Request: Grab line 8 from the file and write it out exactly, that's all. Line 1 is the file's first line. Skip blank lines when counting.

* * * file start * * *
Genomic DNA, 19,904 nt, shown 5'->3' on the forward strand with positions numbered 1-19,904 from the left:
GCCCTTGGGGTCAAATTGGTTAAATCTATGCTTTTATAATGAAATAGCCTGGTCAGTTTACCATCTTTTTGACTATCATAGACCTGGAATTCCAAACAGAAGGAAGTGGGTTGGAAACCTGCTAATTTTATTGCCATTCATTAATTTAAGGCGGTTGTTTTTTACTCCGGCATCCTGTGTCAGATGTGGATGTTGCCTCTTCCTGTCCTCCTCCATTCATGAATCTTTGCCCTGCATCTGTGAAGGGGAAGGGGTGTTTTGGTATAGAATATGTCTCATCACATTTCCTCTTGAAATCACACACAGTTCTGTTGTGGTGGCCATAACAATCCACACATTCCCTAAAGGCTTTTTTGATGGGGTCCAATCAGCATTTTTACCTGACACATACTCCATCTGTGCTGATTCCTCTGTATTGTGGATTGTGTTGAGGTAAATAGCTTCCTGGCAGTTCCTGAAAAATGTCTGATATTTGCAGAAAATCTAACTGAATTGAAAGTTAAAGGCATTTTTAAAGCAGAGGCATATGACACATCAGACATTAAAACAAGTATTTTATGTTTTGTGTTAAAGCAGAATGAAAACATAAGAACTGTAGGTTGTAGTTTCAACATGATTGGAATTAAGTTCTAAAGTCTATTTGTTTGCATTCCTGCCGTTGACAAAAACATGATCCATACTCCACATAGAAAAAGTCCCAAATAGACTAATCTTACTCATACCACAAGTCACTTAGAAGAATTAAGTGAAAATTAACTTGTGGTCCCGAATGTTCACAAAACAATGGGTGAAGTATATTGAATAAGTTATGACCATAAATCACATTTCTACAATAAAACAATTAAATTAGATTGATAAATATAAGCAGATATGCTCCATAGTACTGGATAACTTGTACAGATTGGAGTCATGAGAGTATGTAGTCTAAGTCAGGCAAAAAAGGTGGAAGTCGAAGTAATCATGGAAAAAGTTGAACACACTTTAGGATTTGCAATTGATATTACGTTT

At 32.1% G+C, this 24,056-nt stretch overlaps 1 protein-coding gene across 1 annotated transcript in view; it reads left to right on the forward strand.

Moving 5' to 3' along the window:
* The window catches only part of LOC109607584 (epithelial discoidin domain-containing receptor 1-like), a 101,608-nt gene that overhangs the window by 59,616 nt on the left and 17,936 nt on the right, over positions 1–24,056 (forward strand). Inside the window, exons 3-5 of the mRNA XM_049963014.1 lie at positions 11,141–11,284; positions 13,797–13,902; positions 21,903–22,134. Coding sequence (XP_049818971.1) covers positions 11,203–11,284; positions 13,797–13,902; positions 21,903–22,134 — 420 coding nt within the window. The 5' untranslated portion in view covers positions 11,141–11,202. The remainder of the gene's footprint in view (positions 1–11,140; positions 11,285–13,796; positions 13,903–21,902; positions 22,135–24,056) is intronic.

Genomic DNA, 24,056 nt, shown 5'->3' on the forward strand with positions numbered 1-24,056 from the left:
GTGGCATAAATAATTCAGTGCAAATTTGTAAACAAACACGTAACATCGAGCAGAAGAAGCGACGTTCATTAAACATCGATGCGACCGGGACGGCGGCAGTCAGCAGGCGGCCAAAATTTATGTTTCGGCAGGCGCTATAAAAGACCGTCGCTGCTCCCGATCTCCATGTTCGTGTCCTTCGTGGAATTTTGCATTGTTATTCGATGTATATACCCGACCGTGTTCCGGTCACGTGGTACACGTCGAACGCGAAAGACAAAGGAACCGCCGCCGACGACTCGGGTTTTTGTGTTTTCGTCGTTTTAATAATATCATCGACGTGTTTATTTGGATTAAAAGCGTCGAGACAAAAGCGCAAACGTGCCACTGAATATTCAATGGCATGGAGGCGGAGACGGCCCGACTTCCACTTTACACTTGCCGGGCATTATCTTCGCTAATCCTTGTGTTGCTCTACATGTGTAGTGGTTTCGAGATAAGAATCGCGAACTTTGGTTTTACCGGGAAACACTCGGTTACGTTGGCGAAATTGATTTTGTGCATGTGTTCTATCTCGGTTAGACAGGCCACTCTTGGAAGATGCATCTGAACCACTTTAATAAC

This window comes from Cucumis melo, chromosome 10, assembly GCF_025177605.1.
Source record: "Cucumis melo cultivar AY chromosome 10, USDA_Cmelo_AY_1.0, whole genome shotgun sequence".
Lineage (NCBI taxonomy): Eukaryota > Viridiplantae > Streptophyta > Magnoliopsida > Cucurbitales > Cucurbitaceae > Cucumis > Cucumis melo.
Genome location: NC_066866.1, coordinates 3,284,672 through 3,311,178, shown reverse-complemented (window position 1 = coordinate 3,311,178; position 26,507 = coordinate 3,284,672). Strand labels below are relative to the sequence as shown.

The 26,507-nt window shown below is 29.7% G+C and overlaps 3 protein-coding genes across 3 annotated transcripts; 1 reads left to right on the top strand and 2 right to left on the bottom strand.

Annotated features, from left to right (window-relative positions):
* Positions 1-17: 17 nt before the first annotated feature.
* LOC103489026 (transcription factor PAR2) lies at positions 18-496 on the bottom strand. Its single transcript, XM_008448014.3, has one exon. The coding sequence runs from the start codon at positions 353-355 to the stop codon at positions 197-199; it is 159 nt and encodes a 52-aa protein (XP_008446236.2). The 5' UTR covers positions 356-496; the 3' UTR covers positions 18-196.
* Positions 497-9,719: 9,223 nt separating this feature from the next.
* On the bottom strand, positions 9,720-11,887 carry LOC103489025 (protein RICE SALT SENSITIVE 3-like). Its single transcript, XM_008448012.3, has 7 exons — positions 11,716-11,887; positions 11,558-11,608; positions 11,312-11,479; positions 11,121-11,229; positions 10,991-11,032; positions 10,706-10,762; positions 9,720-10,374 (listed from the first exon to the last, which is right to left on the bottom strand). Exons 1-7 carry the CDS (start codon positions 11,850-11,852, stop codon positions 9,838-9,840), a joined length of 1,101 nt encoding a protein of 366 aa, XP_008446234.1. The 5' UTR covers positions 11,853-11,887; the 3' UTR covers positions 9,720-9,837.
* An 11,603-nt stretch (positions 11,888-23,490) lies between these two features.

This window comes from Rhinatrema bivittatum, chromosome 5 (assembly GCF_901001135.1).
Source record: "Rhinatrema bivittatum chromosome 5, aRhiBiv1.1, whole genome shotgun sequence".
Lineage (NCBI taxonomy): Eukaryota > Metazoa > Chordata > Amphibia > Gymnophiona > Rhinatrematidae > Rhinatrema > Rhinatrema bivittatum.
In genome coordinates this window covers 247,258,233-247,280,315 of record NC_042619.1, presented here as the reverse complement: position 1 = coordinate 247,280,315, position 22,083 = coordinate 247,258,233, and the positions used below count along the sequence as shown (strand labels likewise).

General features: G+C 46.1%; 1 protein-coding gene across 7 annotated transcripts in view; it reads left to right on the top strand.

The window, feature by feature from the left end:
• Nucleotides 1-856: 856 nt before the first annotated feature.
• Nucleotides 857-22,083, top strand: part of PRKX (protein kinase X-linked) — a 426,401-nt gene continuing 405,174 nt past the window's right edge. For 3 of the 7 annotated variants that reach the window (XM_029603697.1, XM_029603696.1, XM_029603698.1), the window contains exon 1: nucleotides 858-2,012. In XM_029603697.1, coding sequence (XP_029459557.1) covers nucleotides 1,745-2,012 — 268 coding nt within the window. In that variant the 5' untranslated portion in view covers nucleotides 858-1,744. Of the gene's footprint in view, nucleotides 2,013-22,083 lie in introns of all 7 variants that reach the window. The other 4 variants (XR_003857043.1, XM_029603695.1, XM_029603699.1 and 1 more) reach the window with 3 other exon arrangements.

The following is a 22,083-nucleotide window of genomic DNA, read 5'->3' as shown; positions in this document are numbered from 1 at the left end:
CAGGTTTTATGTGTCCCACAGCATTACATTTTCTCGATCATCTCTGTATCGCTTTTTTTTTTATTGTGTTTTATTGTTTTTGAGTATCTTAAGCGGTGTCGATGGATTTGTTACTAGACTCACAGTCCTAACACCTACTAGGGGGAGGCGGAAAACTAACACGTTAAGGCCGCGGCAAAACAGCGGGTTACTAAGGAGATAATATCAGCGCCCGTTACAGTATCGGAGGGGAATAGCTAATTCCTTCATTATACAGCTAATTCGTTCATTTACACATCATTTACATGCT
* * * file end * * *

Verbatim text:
This window comes from Cucumis melo, chromosome 10, assembly GCF_025177605.1.